Assessing the impact of corruption on India’s polity and administrative service over the last quarter century has enabled me to gauge the progress made by India’s politicians in tackling one of the country’s biggest problems. In analyzing the impact of corruption on India’s polity over the last 25 years, I highlight corrupt practices by Indian governments during the time-frame in question. I conjecture that the problem of corruption in India’s polity is a ubiquitous one, and that corruption has carved out a niche in India’s polity.
Additionally, I elicit the criminalization of India’s politicians by discussing the impact that money has on the functioning of contemporary Indian democracy. I also link corruption in India’s polity with increasing levels of corruption in the country’s private sector. I use this to conjecture that the usurpation of the country’s economic wealth by a privileged minority is part of a corrupt businessman-politician nexus, which is detrimental to Indian society.
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I gauge the impact of corruption on India’s administrative service by incorporating the views of several Indian and international experts. These opinions collate to describe the ineptitude of India’s bloated administrative service, providing explanations for the service’s inefficiency. My research highlights the impact that corruption has brought to bear “nepotism among administrative officials, a “license-permit-quota Raj’s system and professional ineptitude” on India’s administrative service. Finally, I linked corruption in India’s bureaucracy with the country’s underachieving economy.
While much of the essay is critical of India’s politicians, I juxtapose criticisms of India’s politicians with corrective measures being undertaken in my conclusion. In doing so, the reader is left to decide whether or not India is any closer to dealing with the issue of corruption within its polity and administrative service, and whether India’s aspirations of being an economically developed country can ever be realised.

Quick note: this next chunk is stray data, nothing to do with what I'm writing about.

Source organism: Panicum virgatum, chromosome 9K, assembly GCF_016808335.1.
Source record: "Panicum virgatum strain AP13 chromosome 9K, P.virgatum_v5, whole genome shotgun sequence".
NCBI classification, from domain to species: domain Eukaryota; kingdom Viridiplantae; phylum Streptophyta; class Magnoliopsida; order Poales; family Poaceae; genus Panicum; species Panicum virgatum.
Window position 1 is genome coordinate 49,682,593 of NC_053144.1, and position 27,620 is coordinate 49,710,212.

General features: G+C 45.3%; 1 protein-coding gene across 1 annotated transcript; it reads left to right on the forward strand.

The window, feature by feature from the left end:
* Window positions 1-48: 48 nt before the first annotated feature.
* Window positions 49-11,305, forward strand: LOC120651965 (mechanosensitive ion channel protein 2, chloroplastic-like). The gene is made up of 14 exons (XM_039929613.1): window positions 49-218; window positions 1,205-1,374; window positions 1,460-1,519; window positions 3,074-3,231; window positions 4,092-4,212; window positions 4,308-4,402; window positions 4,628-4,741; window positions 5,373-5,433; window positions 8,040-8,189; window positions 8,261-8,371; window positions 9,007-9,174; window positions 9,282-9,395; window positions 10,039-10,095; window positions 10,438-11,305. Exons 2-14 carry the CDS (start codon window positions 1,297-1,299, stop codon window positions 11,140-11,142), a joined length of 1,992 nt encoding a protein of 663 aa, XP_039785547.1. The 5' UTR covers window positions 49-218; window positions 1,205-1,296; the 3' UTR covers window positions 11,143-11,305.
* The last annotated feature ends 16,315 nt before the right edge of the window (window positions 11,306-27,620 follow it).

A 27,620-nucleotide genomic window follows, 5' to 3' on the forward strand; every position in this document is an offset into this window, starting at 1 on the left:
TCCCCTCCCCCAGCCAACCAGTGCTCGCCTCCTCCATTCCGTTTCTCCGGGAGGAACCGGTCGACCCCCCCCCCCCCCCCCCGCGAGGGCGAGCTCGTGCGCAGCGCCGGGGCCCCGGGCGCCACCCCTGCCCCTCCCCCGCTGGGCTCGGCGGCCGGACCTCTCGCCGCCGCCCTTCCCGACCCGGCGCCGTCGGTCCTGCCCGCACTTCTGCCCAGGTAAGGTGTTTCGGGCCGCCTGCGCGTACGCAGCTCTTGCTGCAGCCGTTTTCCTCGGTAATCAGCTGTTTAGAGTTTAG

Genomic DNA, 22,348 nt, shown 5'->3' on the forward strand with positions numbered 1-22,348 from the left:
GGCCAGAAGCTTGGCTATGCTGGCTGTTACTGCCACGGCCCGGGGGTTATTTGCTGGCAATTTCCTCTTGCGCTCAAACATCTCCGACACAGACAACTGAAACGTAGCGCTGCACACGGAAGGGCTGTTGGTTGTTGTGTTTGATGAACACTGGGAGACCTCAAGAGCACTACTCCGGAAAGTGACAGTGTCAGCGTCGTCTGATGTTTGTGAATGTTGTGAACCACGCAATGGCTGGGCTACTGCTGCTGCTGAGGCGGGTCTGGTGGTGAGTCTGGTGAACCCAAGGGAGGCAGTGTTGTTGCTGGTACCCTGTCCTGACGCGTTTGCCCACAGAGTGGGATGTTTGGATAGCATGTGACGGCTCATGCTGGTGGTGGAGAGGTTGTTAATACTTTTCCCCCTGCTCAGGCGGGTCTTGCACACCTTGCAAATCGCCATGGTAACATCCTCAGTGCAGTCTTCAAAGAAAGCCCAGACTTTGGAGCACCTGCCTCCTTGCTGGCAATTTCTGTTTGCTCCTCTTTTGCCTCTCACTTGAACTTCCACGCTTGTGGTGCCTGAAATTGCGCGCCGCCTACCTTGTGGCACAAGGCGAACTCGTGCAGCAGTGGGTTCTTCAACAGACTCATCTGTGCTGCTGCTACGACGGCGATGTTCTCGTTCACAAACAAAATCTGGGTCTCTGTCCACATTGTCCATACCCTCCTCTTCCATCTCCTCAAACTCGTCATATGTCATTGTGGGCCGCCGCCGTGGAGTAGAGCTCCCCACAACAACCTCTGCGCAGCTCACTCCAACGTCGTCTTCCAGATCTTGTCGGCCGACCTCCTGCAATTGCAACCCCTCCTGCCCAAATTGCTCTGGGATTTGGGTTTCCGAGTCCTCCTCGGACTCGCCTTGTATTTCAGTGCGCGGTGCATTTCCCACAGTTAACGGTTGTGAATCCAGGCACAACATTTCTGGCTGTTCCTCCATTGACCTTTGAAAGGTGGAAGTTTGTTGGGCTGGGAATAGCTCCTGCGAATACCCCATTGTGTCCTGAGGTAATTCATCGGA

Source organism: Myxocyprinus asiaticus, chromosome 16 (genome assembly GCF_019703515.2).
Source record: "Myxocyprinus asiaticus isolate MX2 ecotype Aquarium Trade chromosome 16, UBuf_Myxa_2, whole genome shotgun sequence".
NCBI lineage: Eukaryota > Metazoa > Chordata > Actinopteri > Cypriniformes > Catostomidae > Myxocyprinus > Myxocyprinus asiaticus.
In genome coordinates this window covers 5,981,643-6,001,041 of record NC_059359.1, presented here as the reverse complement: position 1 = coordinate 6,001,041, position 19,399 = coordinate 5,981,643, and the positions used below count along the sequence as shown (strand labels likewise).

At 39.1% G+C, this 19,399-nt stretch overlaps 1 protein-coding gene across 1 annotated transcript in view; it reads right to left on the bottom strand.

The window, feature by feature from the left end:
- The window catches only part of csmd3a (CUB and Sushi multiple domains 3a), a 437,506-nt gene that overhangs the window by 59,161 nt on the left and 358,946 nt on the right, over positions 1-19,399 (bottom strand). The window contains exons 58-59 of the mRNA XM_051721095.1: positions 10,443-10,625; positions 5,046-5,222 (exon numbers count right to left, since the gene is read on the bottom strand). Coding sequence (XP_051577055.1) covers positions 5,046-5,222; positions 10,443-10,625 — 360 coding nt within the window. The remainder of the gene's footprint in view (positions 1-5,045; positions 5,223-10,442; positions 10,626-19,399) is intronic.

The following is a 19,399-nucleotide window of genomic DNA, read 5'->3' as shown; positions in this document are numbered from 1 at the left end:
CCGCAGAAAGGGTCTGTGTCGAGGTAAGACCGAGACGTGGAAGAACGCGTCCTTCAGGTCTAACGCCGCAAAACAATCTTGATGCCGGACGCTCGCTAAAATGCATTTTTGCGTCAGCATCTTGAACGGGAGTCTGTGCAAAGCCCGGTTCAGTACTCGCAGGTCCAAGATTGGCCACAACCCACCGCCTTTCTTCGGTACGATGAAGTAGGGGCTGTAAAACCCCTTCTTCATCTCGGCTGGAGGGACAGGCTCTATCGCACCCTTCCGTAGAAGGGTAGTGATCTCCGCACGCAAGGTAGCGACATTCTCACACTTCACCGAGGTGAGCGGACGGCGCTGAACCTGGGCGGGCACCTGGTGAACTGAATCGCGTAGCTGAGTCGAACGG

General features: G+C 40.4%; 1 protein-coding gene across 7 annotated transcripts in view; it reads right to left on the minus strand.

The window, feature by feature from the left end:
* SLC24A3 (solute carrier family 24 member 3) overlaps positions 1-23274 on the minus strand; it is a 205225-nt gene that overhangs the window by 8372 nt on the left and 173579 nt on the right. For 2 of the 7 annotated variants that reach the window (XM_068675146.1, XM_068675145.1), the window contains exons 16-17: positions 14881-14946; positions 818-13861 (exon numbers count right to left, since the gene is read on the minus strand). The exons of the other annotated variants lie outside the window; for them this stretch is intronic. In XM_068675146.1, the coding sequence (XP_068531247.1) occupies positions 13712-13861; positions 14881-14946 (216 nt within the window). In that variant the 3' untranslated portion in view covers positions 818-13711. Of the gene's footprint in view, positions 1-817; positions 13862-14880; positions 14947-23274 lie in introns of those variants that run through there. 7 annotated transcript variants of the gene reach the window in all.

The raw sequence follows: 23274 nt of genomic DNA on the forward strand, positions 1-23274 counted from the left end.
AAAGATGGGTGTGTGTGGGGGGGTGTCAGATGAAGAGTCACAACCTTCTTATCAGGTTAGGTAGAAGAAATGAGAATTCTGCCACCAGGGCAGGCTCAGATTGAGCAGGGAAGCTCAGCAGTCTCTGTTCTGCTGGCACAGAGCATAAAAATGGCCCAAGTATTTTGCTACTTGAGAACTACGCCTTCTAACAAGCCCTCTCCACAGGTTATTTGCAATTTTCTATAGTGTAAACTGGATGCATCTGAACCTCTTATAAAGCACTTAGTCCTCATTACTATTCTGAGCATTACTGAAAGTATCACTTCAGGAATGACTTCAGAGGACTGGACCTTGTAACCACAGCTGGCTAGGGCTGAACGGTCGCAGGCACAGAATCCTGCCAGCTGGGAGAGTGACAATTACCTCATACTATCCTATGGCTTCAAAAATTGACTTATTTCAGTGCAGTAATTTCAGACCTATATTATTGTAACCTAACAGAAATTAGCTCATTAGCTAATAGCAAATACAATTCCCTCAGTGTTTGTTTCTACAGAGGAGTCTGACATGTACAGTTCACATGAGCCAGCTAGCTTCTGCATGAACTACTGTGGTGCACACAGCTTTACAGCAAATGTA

TABLE OF CONTENTS
“Independent India’s Chequered Beginning”
“The Plague of Corruption Besetting India’s Polity”
“India’s Distended Bureaucracy: A White Elephant”
“What Does The Future Hold?”
Independent India’s Chequered Beginning
In a charismatic speech delivered to India’s Constituent Assembly on the eve of the country’s independence, Jawaharlal Nehru proclaimed ¡°A moment comes, which comes but rarely in history, when we step out from the old to the new, when an age ends, and when the soul of a nation long suppressed finds utterance”.
On 15 August 1947, Indian citizens were, for the first time, given the opportunity to independently chart the course their lives would take. While India made remarkable strides during the formative years of its independence towards achieving societal equity, political turmoil enveloped the country following Indira Gandhi’s declaration of a state of emergency in 1975 . In many respects, that event marked a shift in the development of India’s democratic institutions.